Linking OCI Applications for Windows

The OCI calls are implemented in dynamic link libraries (DLLs) that Oracle provides. The DLLs are located in the ORACLE_BASE\ORACLE_HOME\bin directory and are part of the Required Support Files (RSFs).

To use the Oracle DLLs to make OCI calls, you can either dynamically load the DLL and function entry points, or you can link your application with the import library oci.lib. Oracle only provides the oci.lib import library for use with the Microsoft Compiler. Other compilers, such as Borland, though likely compatible with the Oracle DLLs, are not tested and supported by Oracle for use with OCI.

When using oci.lib with the Microsoft Compiler, you do not have to indicate any special link options.


oci.lib is a single, programmatic interface to Oracle. Oracle has removed any version number from the library name.

Client DLL Loading When Using LoadLibrary()

The following directories are searched in this order by LoadLibrary():

Running OCI Applications for Windows

To run an OCI application, ensure that the entire corresponding set of Required Support Files (RSFs) is installed on the computer that is running your OCI application.

The Oracle XA Library

The XA Application Program Interface (API) is typically used to enable an Oracle database to interact with a transaction processing (TP) monitor, such as:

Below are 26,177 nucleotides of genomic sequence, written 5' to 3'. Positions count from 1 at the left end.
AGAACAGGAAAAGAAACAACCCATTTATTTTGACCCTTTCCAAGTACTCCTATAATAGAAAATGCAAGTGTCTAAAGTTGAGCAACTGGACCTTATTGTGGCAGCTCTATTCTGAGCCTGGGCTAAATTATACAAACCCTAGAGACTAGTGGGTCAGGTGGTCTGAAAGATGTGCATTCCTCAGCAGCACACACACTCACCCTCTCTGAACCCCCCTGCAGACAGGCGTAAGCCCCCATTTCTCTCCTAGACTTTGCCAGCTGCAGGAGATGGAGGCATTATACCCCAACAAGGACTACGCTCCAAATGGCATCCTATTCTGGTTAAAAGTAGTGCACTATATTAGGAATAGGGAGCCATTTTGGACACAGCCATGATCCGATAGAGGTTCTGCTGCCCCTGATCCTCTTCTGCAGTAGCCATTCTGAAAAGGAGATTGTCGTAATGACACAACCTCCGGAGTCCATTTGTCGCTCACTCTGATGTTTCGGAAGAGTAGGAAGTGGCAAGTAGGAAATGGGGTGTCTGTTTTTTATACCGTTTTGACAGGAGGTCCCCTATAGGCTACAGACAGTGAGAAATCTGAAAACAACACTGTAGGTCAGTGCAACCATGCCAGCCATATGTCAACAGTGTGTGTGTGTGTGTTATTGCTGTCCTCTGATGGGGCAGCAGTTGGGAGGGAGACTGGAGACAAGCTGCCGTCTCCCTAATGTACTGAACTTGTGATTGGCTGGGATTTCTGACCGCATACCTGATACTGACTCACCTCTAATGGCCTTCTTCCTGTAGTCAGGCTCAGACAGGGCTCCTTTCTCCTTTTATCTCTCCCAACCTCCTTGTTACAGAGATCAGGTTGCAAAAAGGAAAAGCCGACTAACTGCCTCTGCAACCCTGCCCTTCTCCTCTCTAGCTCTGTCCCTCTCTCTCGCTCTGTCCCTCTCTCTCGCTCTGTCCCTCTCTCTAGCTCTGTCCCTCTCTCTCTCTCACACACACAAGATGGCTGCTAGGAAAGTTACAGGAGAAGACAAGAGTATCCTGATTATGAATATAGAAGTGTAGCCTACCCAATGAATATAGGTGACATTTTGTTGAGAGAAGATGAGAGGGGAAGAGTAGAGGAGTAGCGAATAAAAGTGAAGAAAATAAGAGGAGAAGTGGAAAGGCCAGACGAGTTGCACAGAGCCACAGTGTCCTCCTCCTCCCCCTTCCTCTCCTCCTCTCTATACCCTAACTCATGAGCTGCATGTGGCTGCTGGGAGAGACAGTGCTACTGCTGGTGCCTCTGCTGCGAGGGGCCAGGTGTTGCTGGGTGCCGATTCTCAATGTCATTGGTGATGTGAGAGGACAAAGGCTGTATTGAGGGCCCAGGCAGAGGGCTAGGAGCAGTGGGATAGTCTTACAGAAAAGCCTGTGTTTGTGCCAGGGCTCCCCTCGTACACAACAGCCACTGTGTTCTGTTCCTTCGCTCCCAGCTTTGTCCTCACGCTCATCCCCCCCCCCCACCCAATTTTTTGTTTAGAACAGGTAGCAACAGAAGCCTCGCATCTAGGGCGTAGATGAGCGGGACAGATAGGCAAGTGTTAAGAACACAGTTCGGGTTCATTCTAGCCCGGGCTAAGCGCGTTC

You can also use TP monitor statements in your client programs. The use of the XA API is supported from OCI.

The Oracle XA Library is automatically installed as part of Enterprise Edition. Table D-2 lists the components created in your Oracle home directory:

Table D-2 Oracle XA Components  
Component Location





Compiling and Linking an OCI Program with the Oracle XA Library

To compile and link an OCI program:

  1. Compile program.c by using Microsoft Visual C++, making sure to include ORACLE_BASE\ORACLE_HOME\rdbms\xa in your path.
  2. Link program.obj with the following libraries shown in Table D-3:
    Table D-3 Link Libraries  
    Library Location





  3. Run program.exe.

Using XA Dynamic Registration

The database supports the use of XA dynamic registration. XA dynamic registration improves the performance of applications interfacing with XA-compliant TP monitors. For TP Monitors to use XA dynamic registration with an Oracle database on Windows NT, you must add either an environmental variable or a registry variable to the Windows NT computer on which your TP monitor is running. See either of the following sections for instructions:

Adding an Environmental Variable for the Current Session

Adding an environmental variable at the command prompt affects only the current session.

To add an environmental variable:

From the computer where your TP monitor is installed, enter the following at the command prompt:

C:\> set ORA_XA_REG_DLL = vendor.dll

where vendor.dll is the TP monitor DLL provided by your vendor.

Adding a Registry Variable for All Sessions

Adding a registry variable affects all sessions on your Windows NT computer. This is useful for computers where only one TP monitor is running.

To add a registry variable:

  1. Go to the computer where your TP monitor is installed.
  2. On Windows NT or Windows 2000, enter the following at the command prompt:
    C:\> regedt32

The Registry Editor window appears.